Prog rock finally comes of age with launch of the first Official Progressive Chart

50 years on prog is undergoing a critical and commercial revival

Adam Sherwin
Thursday 03 September 2015 00:51
Australian psychedelic rockers Tame Impala top the chart
Australian psychedelic rockers Tame Impala top the chart

It’s almost 50 years since the first be-caped musicians elevated rock music to a symphonic level of virtuosity. Now “prog rock” has finally come of age with the launch of the first Official Progressive Chart, compiled by the company which publishes the Top 40.

Derided during the punk era as portentious musical indulgence married to pseudo-mystical lyrics, prog is undergoing a critical and commercial revival.

The Official Charts Company has given the genre the stamp of approval by launching a new, monthly Official Progressive Albums Chart, based on vinyl & CD sales, downloads and streaming.

However those who associate prog with 70s titans such as Genesis, Yes and Emerson, Lake & Palmer may be surprised at the cutting-edge acts which dominate the top ten.

The first prog chart-topper is Currents, the new album by Tame Impala, the Australian psychedelic rock band formed by Kevin Parker in 2007.

The group has expanded its sonic palette of fuzzy guitars and pop melodies to embrace electronic sounds and R&B grooves on Currents, which opens with an eight-minute epic, Let It Happen.

Although Pink Floyd and former member Roger Waters feature in the first chart, the top ten also includes Public Service Broadcasting, an electronic duo which has revived the concept album with The Race For Space, a work tracing the battle between America and Soviet Russia to reach the moon, incorporating archive news samples.

The chart is a partnership with Prog Magazine, which has thrived alongside a resurgence of interest in experimental music. The task of defining what is and is not “prog”, the source of countless student union debates down the years, falls to Prog’s editor, Jerry Ewing.

“It was important that the chart isn’t clogged up with the Best of Genesis. It had to feature the younger artists who are the lifeblood of the genre,” Ewing said.

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Prog titans Genesis, pictured in 1974 (Getty)

“I went through every edition of the magazine over eight years and I pulled out a cross-section of the artists most likely to feature in terms of sales, because prog is such a broad church.”

In Ewing’s view, Tame Impala, whose album reached number three in the traditional chart, are classic prog. “There are many people out there who are into prog artists and just don’t seem to know it. There’s always been a heavy psychedelic side running through Tame’s music and they’ve added an electronic vibe to their latest album. It’s a perfect example of a modern-day use of prog influences to make very accessible music.”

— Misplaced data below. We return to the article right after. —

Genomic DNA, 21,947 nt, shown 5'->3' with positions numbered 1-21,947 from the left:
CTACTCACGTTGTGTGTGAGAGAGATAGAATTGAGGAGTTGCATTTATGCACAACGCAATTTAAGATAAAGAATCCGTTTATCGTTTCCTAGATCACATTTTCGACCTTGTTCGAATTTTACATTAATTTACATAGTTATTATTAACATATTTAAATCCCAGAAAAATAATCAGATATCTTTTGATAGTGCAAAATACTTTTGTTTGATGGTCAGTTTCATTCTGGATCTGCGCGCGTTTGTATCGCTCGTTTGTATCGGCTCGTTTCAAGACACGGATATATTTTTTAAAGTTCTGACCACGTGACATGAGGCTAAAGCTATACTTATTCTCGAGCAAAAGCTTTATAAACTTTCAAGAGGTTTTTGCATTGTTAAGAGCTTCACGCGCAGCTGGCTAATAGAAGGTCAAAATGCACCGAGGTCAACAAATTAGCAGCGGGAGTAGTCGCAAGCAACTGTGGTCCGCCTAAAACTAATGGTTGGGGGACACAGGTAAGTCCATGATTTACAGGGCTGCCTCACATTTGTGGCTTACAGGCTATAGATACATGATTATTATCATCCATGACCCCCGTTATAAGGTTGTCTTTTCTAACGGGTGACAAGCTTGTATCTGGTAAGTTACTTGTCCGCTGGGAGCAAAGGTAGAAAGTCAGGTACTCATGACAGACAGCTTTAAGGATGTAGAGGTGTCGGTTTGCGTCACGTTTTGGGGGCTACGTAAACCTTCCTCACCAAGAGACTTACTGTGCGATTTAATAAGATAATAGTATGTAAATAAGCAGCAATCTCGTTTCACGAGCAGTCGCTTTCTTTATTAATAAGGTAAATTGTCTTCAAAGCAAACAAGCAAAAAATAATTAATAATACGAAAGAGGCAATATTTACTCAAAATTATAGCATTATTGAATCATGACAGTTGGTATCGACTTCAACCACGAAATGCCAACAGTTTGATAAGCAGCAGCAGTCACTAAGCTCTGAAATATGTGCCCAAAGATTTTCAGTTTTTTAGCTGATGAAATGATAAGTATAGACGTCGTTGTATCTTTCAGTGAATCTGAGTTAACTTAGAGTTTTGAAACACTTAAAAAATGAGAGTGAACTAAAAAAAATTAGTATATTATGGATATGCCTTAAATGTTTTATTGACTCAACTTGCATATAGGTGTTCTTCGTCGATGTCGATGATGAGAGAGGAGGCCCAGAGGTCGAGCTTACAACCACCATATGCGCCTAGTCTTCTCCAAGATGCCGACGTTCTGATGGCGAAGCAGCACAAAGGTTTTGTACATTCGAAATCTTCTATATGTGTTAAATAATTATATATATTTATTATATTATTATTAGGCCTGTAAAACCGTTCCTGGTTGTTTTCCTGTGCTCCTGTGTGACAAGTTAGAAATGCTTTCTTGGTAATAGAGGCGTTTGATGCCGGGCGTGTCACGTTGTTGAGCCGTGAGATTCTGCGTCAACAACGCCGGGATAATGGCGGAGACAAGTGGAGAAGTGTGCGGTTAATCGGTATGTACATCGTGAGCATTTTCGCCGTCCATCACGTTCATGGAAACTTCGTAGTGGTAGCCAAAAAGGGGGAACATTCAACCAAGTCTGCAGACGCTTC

Ewing claims Radiohead, Muse, Kate Bush and the post-rock band Mogwai as prog, since they are all artists who “push the boundaries of musical convention” and are willing to pursue expansive and often complex instrumental passages. “It’s not people wearing capes making something that sounds like it was recorded in 1972,” he said.

Radiohead's Thom Yorke and Jonny Greenwood

Ewing hopes the chart, which the magazine will publish each month, will help cult prog acts like Tim Bowness and Finnish symphonic metal band Nightwish gain greater recognition. “The chart has been a while coming - roughly about 40 years,” Ewing said. “When the Official Chart Company came to us we thought ‘it’s about time’.”

Prog magazine hosts the annual Progressive Music Awards at Shakespeare’s Globe on Thursday night. Tony Banks, the Genesis keyboardist, will receive the 2015 Prog God Award and the late Chris Squire, Yes bassist, will have the Virtuoso award named in his honour.

Martin Talbot, Chief Executive of the Official Charts Company, said: “We are delighted to be working with the progressive music experts at Prog Magazine to create this exciting new chart - and look forward to giving the most inventive artists working today a new showcase of their own, every month.”

With prog largely being a genre best experienced over a double album (with gatefold sleeve), there is no equivalent singles chart.

Official Progressive Albums Chart – first Top 10

1. Tame Impala - Currents

2. Muse - Drones

3. Roger Waters - Amused To Death

4. Joe Satriani - Shockwave Supernova

5. Public Service Broadcasting - The Race For Space

6. Faith No More - Sol Invictus

7. Symphony X - Underworld

8. Pink Floyd - The Endless River

9. Tim Bowness - Stupid Things That Mean The World

10. Nightwish - Endless Forms Most Beautiful

© Official Charts Company 2015

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